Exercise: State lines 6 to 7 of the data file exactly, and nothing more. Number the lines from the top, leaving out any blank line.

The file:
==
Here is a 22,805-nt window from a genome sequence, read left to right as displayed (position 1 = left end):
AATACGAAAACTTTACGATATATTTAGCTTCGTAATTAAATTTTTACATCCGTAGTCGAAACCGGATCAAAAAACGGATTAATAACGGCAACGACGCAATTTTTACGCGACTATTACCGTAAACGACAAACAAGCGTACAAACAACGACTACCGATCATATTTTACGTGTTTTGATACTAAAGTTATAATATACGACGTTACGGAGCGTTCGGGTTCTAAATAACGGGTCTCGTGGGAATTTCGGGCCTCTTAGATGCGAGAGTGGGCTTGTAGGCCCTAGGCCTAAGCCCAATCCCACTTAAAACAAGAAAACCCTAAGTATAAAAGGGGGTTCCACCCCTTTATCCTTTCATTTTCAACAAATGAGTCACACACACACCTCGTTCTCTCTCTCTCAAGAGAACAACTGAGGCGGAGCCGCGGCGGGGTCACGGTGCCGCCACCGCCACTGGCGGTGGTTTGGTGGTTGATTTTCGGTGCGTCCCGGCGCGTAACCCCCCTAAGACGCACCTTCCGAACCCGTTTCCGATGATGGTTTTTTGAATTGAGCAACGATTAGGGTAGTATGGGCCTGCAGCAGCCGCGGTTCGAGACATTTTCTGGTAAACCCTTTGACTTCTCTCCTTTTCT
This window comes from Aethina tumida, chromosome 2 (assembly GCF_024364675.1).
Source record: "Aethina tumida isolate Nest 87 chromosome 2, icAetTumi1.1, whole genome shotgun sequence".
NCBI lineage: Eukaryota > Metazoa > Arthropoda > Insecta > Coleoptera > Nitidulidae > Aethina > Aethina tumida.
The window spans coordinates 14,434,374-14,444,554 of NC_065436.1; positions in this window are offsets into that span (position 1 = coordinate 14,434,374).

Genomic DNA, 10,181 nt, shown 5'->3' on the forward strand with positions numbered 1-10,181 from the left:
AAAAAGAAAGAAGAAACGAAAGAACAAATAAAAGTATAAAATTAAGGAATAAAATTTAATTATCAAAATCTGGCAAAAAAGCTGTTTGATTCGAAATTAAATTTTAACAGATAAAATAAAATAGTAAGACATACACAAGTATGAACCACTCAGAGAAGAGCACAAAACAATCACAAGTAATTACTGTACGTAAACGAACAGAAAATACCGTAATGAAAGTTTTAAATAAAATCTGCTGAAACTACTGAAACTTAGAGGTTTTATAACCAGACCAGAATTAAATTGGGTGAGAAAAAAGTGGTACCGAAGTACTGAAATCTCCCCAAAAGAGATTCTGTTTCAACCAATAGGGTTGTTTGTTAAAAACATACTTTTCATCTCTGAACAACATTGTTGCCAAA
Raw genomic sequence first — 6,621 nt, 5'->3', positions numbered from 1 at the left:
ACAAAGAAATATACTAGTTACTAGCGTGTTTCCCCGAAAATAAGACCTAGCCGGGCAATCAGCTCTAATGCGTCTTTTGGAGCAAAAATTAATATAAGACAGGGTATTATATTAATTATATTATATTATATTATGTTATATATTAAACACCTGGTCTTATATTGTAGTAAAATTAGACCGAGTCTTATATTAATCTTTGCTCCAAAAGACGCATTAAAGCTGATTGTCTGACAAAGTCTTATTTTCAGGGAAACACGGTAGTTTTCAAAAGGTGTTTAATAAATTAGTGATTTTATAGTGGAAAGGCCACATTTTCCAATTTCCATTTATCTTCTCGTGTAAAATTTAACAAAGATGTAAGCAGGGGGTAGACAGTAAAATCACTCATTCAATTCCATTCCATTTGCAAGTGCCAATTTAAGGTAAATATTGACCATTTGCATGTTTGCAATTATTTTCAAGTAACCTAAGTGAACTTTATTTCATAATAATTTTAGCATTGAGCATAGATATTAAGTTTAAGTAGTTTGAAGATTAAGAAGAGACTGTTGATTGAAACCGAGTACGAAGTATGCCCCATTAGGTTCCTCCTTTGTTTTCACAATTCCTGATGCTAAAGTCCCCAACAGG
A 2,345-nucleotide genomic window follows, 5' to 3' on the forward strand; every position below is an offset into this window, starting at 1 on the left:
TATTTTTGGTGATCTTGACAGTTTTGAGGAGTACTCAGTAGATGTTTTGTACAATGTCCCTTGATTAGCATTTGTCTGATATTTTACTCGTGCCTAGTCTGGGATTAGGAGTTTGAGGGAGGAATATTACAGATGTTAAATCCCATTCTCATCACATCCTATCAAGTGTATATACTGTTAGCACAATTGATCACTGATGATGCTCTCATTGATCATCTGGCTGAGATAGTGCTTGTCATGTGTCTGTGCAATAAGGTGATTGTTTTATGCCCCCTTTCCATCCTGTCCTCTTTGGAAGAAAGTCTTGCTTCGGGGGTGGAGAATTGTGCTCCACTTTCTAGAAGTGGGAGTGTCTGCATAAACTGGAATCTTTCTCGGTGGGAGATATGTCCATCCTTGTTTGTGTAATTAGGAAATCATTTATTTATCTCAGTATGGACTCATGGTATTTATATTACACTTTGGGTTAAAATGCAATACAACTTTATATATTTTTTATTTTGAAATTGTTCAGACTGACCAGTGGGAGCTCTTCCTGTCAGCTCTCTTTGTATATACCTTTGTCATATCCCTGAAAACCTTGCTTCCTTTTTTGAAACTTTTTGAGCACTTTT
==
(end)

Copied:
The window spans coordinates 14,434,374-14,444,554 of NC_065436.1; positions in this window are offsets into that span (position 1 = coordinate 14,434,374).

Genomic DNA, 10,181 nt, shown 5'->3' on the forward strand with positions numbered 1-10,181 from the left: